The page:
ADS is a GOOD. Right guys/gals?

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    Topic
  • #52510
    mtThrill
    Participant

    Quick highlights:

    • 33 years old.
    • Resting heart rate around 44 bpm. Max in the low 190s.
    • Fast twitch guy. Most of athletic background is sprints, weights, HIIT etc
    • Recent move to hiking/ultra running in the last year
    • Live and train at elevation, around 4.5k ft
    • AeT around 137/138 (when nasal breathing become difficult). AnT around 170.

    I’ve been training my aerobic capacity the last 4 months assuming by AeT was around 145-150 bpm based on perceived effort (this is before reading the book). But nasal breathing becomes labored at around 138 bpm, which means I’ve been training over AeT. A bit surprising, because a lot of my long days (3-8 hours) I average closer to high 140s/lower 150s bpm.

    But this is a good thing, right? My aerobic capacity and ADS is AWFUL. But this means after some retraining, there is a lot of room for improvement to gain speed and endurance, right? If my AeT were much higher, that basically means I’ve hit my “peak”.

    Just trying to make sure I’m thinking about this the right way..

  • Keymaster
    Shashi on #52520

    Welcome to the Uphill Athlete forum.

    But this is a good thing, right? My aerobic capacity and ADS is AWFUL. But this means after some retraining, there is a lot of room for improvement to gain speed and endurance, right?

    Yes!

    To get a better estimate of your Aerobic Threshold (AeT), I would recommend doing a heart rate drift test. Check out this article that has some good information on different ways to assess AeT and the pros/cons of each approach.

    Wish you the best with your training.

    Participant
    russes011 on #52535

    Alternatively, one can just use this article to determine one’s AnT. Multiply your AnT by 0.85–this is the top of your Z2.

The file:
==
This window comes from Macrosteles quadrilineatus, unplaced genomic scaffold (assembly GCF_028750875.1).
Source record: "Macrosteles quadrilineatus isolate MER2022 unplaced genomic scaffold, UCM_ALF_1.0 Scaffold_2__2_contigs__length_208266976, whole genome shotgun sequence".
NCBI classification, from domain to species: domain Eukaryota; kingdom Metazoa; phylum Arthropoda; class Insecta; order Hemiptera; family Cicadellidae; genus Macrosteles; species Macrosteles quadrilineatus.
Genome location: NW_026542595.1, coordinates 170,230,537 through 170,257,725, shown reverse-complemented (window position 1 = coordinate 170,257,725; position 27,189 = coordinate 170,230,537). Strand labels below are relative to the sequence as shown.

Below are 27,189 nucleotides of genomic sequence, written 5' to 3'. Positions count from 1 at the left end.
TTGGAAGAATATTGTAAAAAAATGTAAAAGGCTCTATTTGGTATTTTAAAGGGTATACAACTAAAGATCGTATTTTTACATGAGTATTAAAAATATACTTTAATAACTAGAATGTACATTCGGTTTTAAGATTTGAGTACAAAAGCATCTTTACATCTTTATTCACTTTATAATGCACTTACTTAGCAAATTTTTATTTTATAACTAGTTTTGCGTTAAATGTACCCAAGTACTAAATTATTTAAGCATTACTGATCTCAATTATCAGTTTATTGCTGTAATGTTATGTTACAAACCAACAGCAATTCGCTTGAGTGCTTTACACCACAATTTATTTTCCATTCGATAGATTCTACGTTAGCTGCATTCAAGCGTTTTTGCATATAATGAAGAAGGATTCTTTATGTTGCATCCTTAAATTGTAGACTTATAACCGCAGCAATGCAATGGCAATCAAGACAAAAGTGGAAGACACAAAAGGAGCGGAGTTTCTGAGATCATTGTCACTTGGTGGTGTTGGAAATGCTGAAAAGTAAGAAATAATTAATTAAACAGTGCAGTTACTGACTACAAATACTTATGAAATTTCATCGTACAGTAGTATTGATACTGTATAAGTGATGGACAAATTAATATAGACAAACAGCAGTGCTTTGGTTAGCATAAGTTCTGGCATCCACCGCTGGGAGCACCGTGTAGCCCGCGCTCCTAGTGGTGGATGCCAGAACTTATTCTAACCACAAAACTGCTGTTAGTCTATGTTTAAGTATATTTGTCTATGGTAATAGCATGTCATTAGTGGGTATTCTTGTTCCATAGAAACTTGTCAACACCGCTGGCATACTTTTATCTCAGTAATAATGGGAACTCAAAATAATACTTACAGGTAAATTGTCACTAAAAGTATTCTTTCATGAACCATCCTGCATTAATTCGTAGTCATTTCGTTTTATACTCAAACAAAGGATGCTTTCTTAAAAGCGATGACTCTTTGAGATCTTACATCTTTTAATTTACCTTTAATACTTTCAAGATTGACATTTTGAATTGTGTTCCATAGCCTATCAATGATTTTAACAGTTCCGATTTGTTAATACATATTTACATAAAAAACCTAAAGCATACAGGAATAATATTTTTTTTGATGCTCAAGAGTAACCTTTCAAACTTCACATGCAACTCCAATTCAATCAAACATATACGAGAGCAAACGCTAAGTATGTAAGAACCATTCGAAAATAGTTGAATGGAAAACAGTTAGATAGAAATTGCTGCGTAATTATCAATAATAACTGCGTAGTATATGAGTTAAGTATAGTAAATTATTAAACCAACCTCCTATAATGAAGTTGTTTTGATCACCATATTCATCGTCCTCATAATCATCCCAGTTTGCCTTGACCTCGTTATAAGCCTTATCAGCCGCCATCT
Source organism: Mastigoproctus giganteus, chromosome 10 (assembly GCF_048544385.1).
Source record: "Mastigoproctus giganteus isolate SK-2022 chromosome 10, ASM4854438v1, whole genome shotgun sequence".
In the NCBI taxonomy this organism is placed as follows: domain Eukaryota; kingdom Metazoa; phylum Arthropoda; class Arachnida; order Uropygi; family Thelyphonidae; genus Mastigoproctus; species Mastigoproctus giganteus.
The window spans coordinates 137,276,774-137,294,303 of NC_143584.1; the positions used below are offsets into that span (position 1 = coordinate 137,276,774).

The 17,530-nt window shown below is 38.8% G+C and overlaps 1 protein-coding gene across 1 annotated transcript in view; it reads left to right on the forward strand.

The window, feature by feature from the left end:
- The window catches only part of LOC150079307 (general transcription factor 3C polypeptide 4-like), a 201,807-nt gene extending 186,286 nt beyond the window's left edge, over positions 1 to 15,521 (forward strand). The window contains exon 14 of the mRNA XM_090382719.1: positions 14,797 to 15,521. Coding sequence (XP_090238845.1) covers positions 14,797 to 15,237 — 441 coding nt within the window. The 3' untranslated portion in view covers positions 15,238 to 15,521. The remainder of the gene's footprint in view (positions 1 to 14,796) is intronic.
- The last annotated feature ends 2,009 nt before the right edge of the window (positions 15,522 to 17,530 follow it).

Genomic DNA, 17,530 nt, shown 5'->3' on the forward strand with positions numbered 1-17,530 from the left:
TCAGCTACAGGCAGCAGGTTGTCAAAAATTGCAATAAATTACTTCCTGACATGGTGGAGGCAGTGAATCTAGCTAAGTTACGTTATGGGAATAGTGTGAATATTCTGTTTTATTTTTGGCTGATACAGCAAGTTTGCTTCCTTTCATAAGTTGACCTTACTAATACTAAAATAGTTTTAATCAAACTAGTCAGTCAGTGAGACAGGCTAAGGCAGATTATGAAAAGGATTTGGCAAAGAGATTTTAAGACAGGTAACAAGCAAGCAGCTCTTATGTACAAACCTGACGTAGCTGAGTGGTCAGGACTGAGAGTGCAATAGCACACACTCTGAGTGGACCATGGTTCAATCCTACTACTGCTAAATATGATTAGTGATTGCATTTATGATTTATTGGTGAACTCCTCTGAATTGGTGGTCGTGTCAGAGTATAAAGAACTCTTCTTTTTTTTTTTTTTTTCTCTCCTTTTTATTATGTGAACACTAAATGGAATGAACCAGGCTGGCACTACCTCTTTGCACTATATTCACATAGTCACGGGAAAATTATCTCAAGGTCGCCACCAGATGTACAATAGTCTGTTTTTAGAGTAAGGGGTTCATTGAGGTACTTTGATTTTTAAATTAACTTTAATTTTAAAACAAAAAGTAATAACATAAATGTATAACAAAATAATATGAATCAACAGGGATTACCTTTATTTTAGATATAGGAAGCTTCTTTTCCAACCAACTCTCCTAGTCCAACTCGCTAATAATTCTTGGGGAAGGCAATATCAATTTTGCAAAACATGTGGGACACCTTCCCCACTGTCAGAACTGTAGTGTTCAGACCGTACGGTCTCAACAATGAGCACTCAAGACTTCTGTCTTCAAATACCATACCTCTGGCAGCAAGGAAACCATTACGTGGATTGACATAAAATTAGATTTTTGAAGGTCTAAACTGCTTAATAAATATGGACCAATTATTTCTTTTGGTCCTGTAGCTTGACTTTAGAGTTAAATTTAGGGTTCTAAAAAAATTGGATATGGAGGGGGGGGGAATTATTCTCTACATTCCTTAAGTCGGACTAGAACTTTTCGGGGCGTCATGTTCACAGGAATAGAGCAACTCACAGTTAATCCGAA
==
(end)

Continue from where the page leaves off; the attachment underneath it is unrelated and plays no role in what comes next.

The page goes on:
You say your AnT is ‘around’ 170. I presume if you specifically tested it you could get a more accurate value. An AnT of 170 gives you a top of Z2 of 145.

    Perform most of your exercise below 145 (or 0.85 of AnT). Retest your AnT every 3 months or so. Note: time training in Z2 will also allow you perform more and longer work in Z3, as evidenced by a reduction in HR drift in this zone. This, IMO, does not mean you should start training in Z3 by calling it Z2–this would potentially negate the benefits of polarized training. (Understand that my opinion on this matter differs from other more knowledgeable and experienced posters on UA.) I believe you should mostly just train below 0.85 of AnT (or even easier if this doesn’t feel easy on a certain day). With time, one can train faster and faster at this level–as a result of running economy, weight loss, and increasing VO2max, etc. IMO. it may be a better goal to see how fast you can run at 0.85 AnT instead of chasing the HR drift test into Z3 territory.

    — Steve

    Keymaster
    Shashi on #52540

    Steve,

    Thanks for sharing your thoughts.

    Multiply your AnT by 0.85–this is the top of your Z2.

    I would not recommend doing this as we have seen people with ADS have a much lower AeT (top of Z2) than 0.85.

    it may be a better goal to see how fast you can run at 0.85 AnT instead of chasing the HR drift test into Z3 territory.

    An AeT test will end up in Z3, but the AeT test is done every month or maybe every eight weeks depending on the volume of training. Z3 volume as part of the AeT test should not impact the training.

    Participant
    russes011 on #52544

    Thanks Sashi–I hear you.

    Moderator
    Scott Semple on #52617

    Fast twitch guy. Most of athletic background is sprints, weights, HIIT etc

    Where you are on the FT/ST spectrum isn’t determined by activity; it’s genetic. There are some activity indicators, but a lactate test for anaerobic capacity is the cheapest test method.

    But this means after some retraining, there is a lot of room for improvement to gain speed and endurance, right?

    Yes, tons.

    If my AeT were much higher, that basically means I’ve hit my “peak”.

    No, not at all.

    Once threshold HRs stop converging (the smallest gap I’ve seen is just less than 5%), you’ll have years worth (perhaps a decade) of threshold speed improvement to do. (HR is the tail, speed is the dog.)

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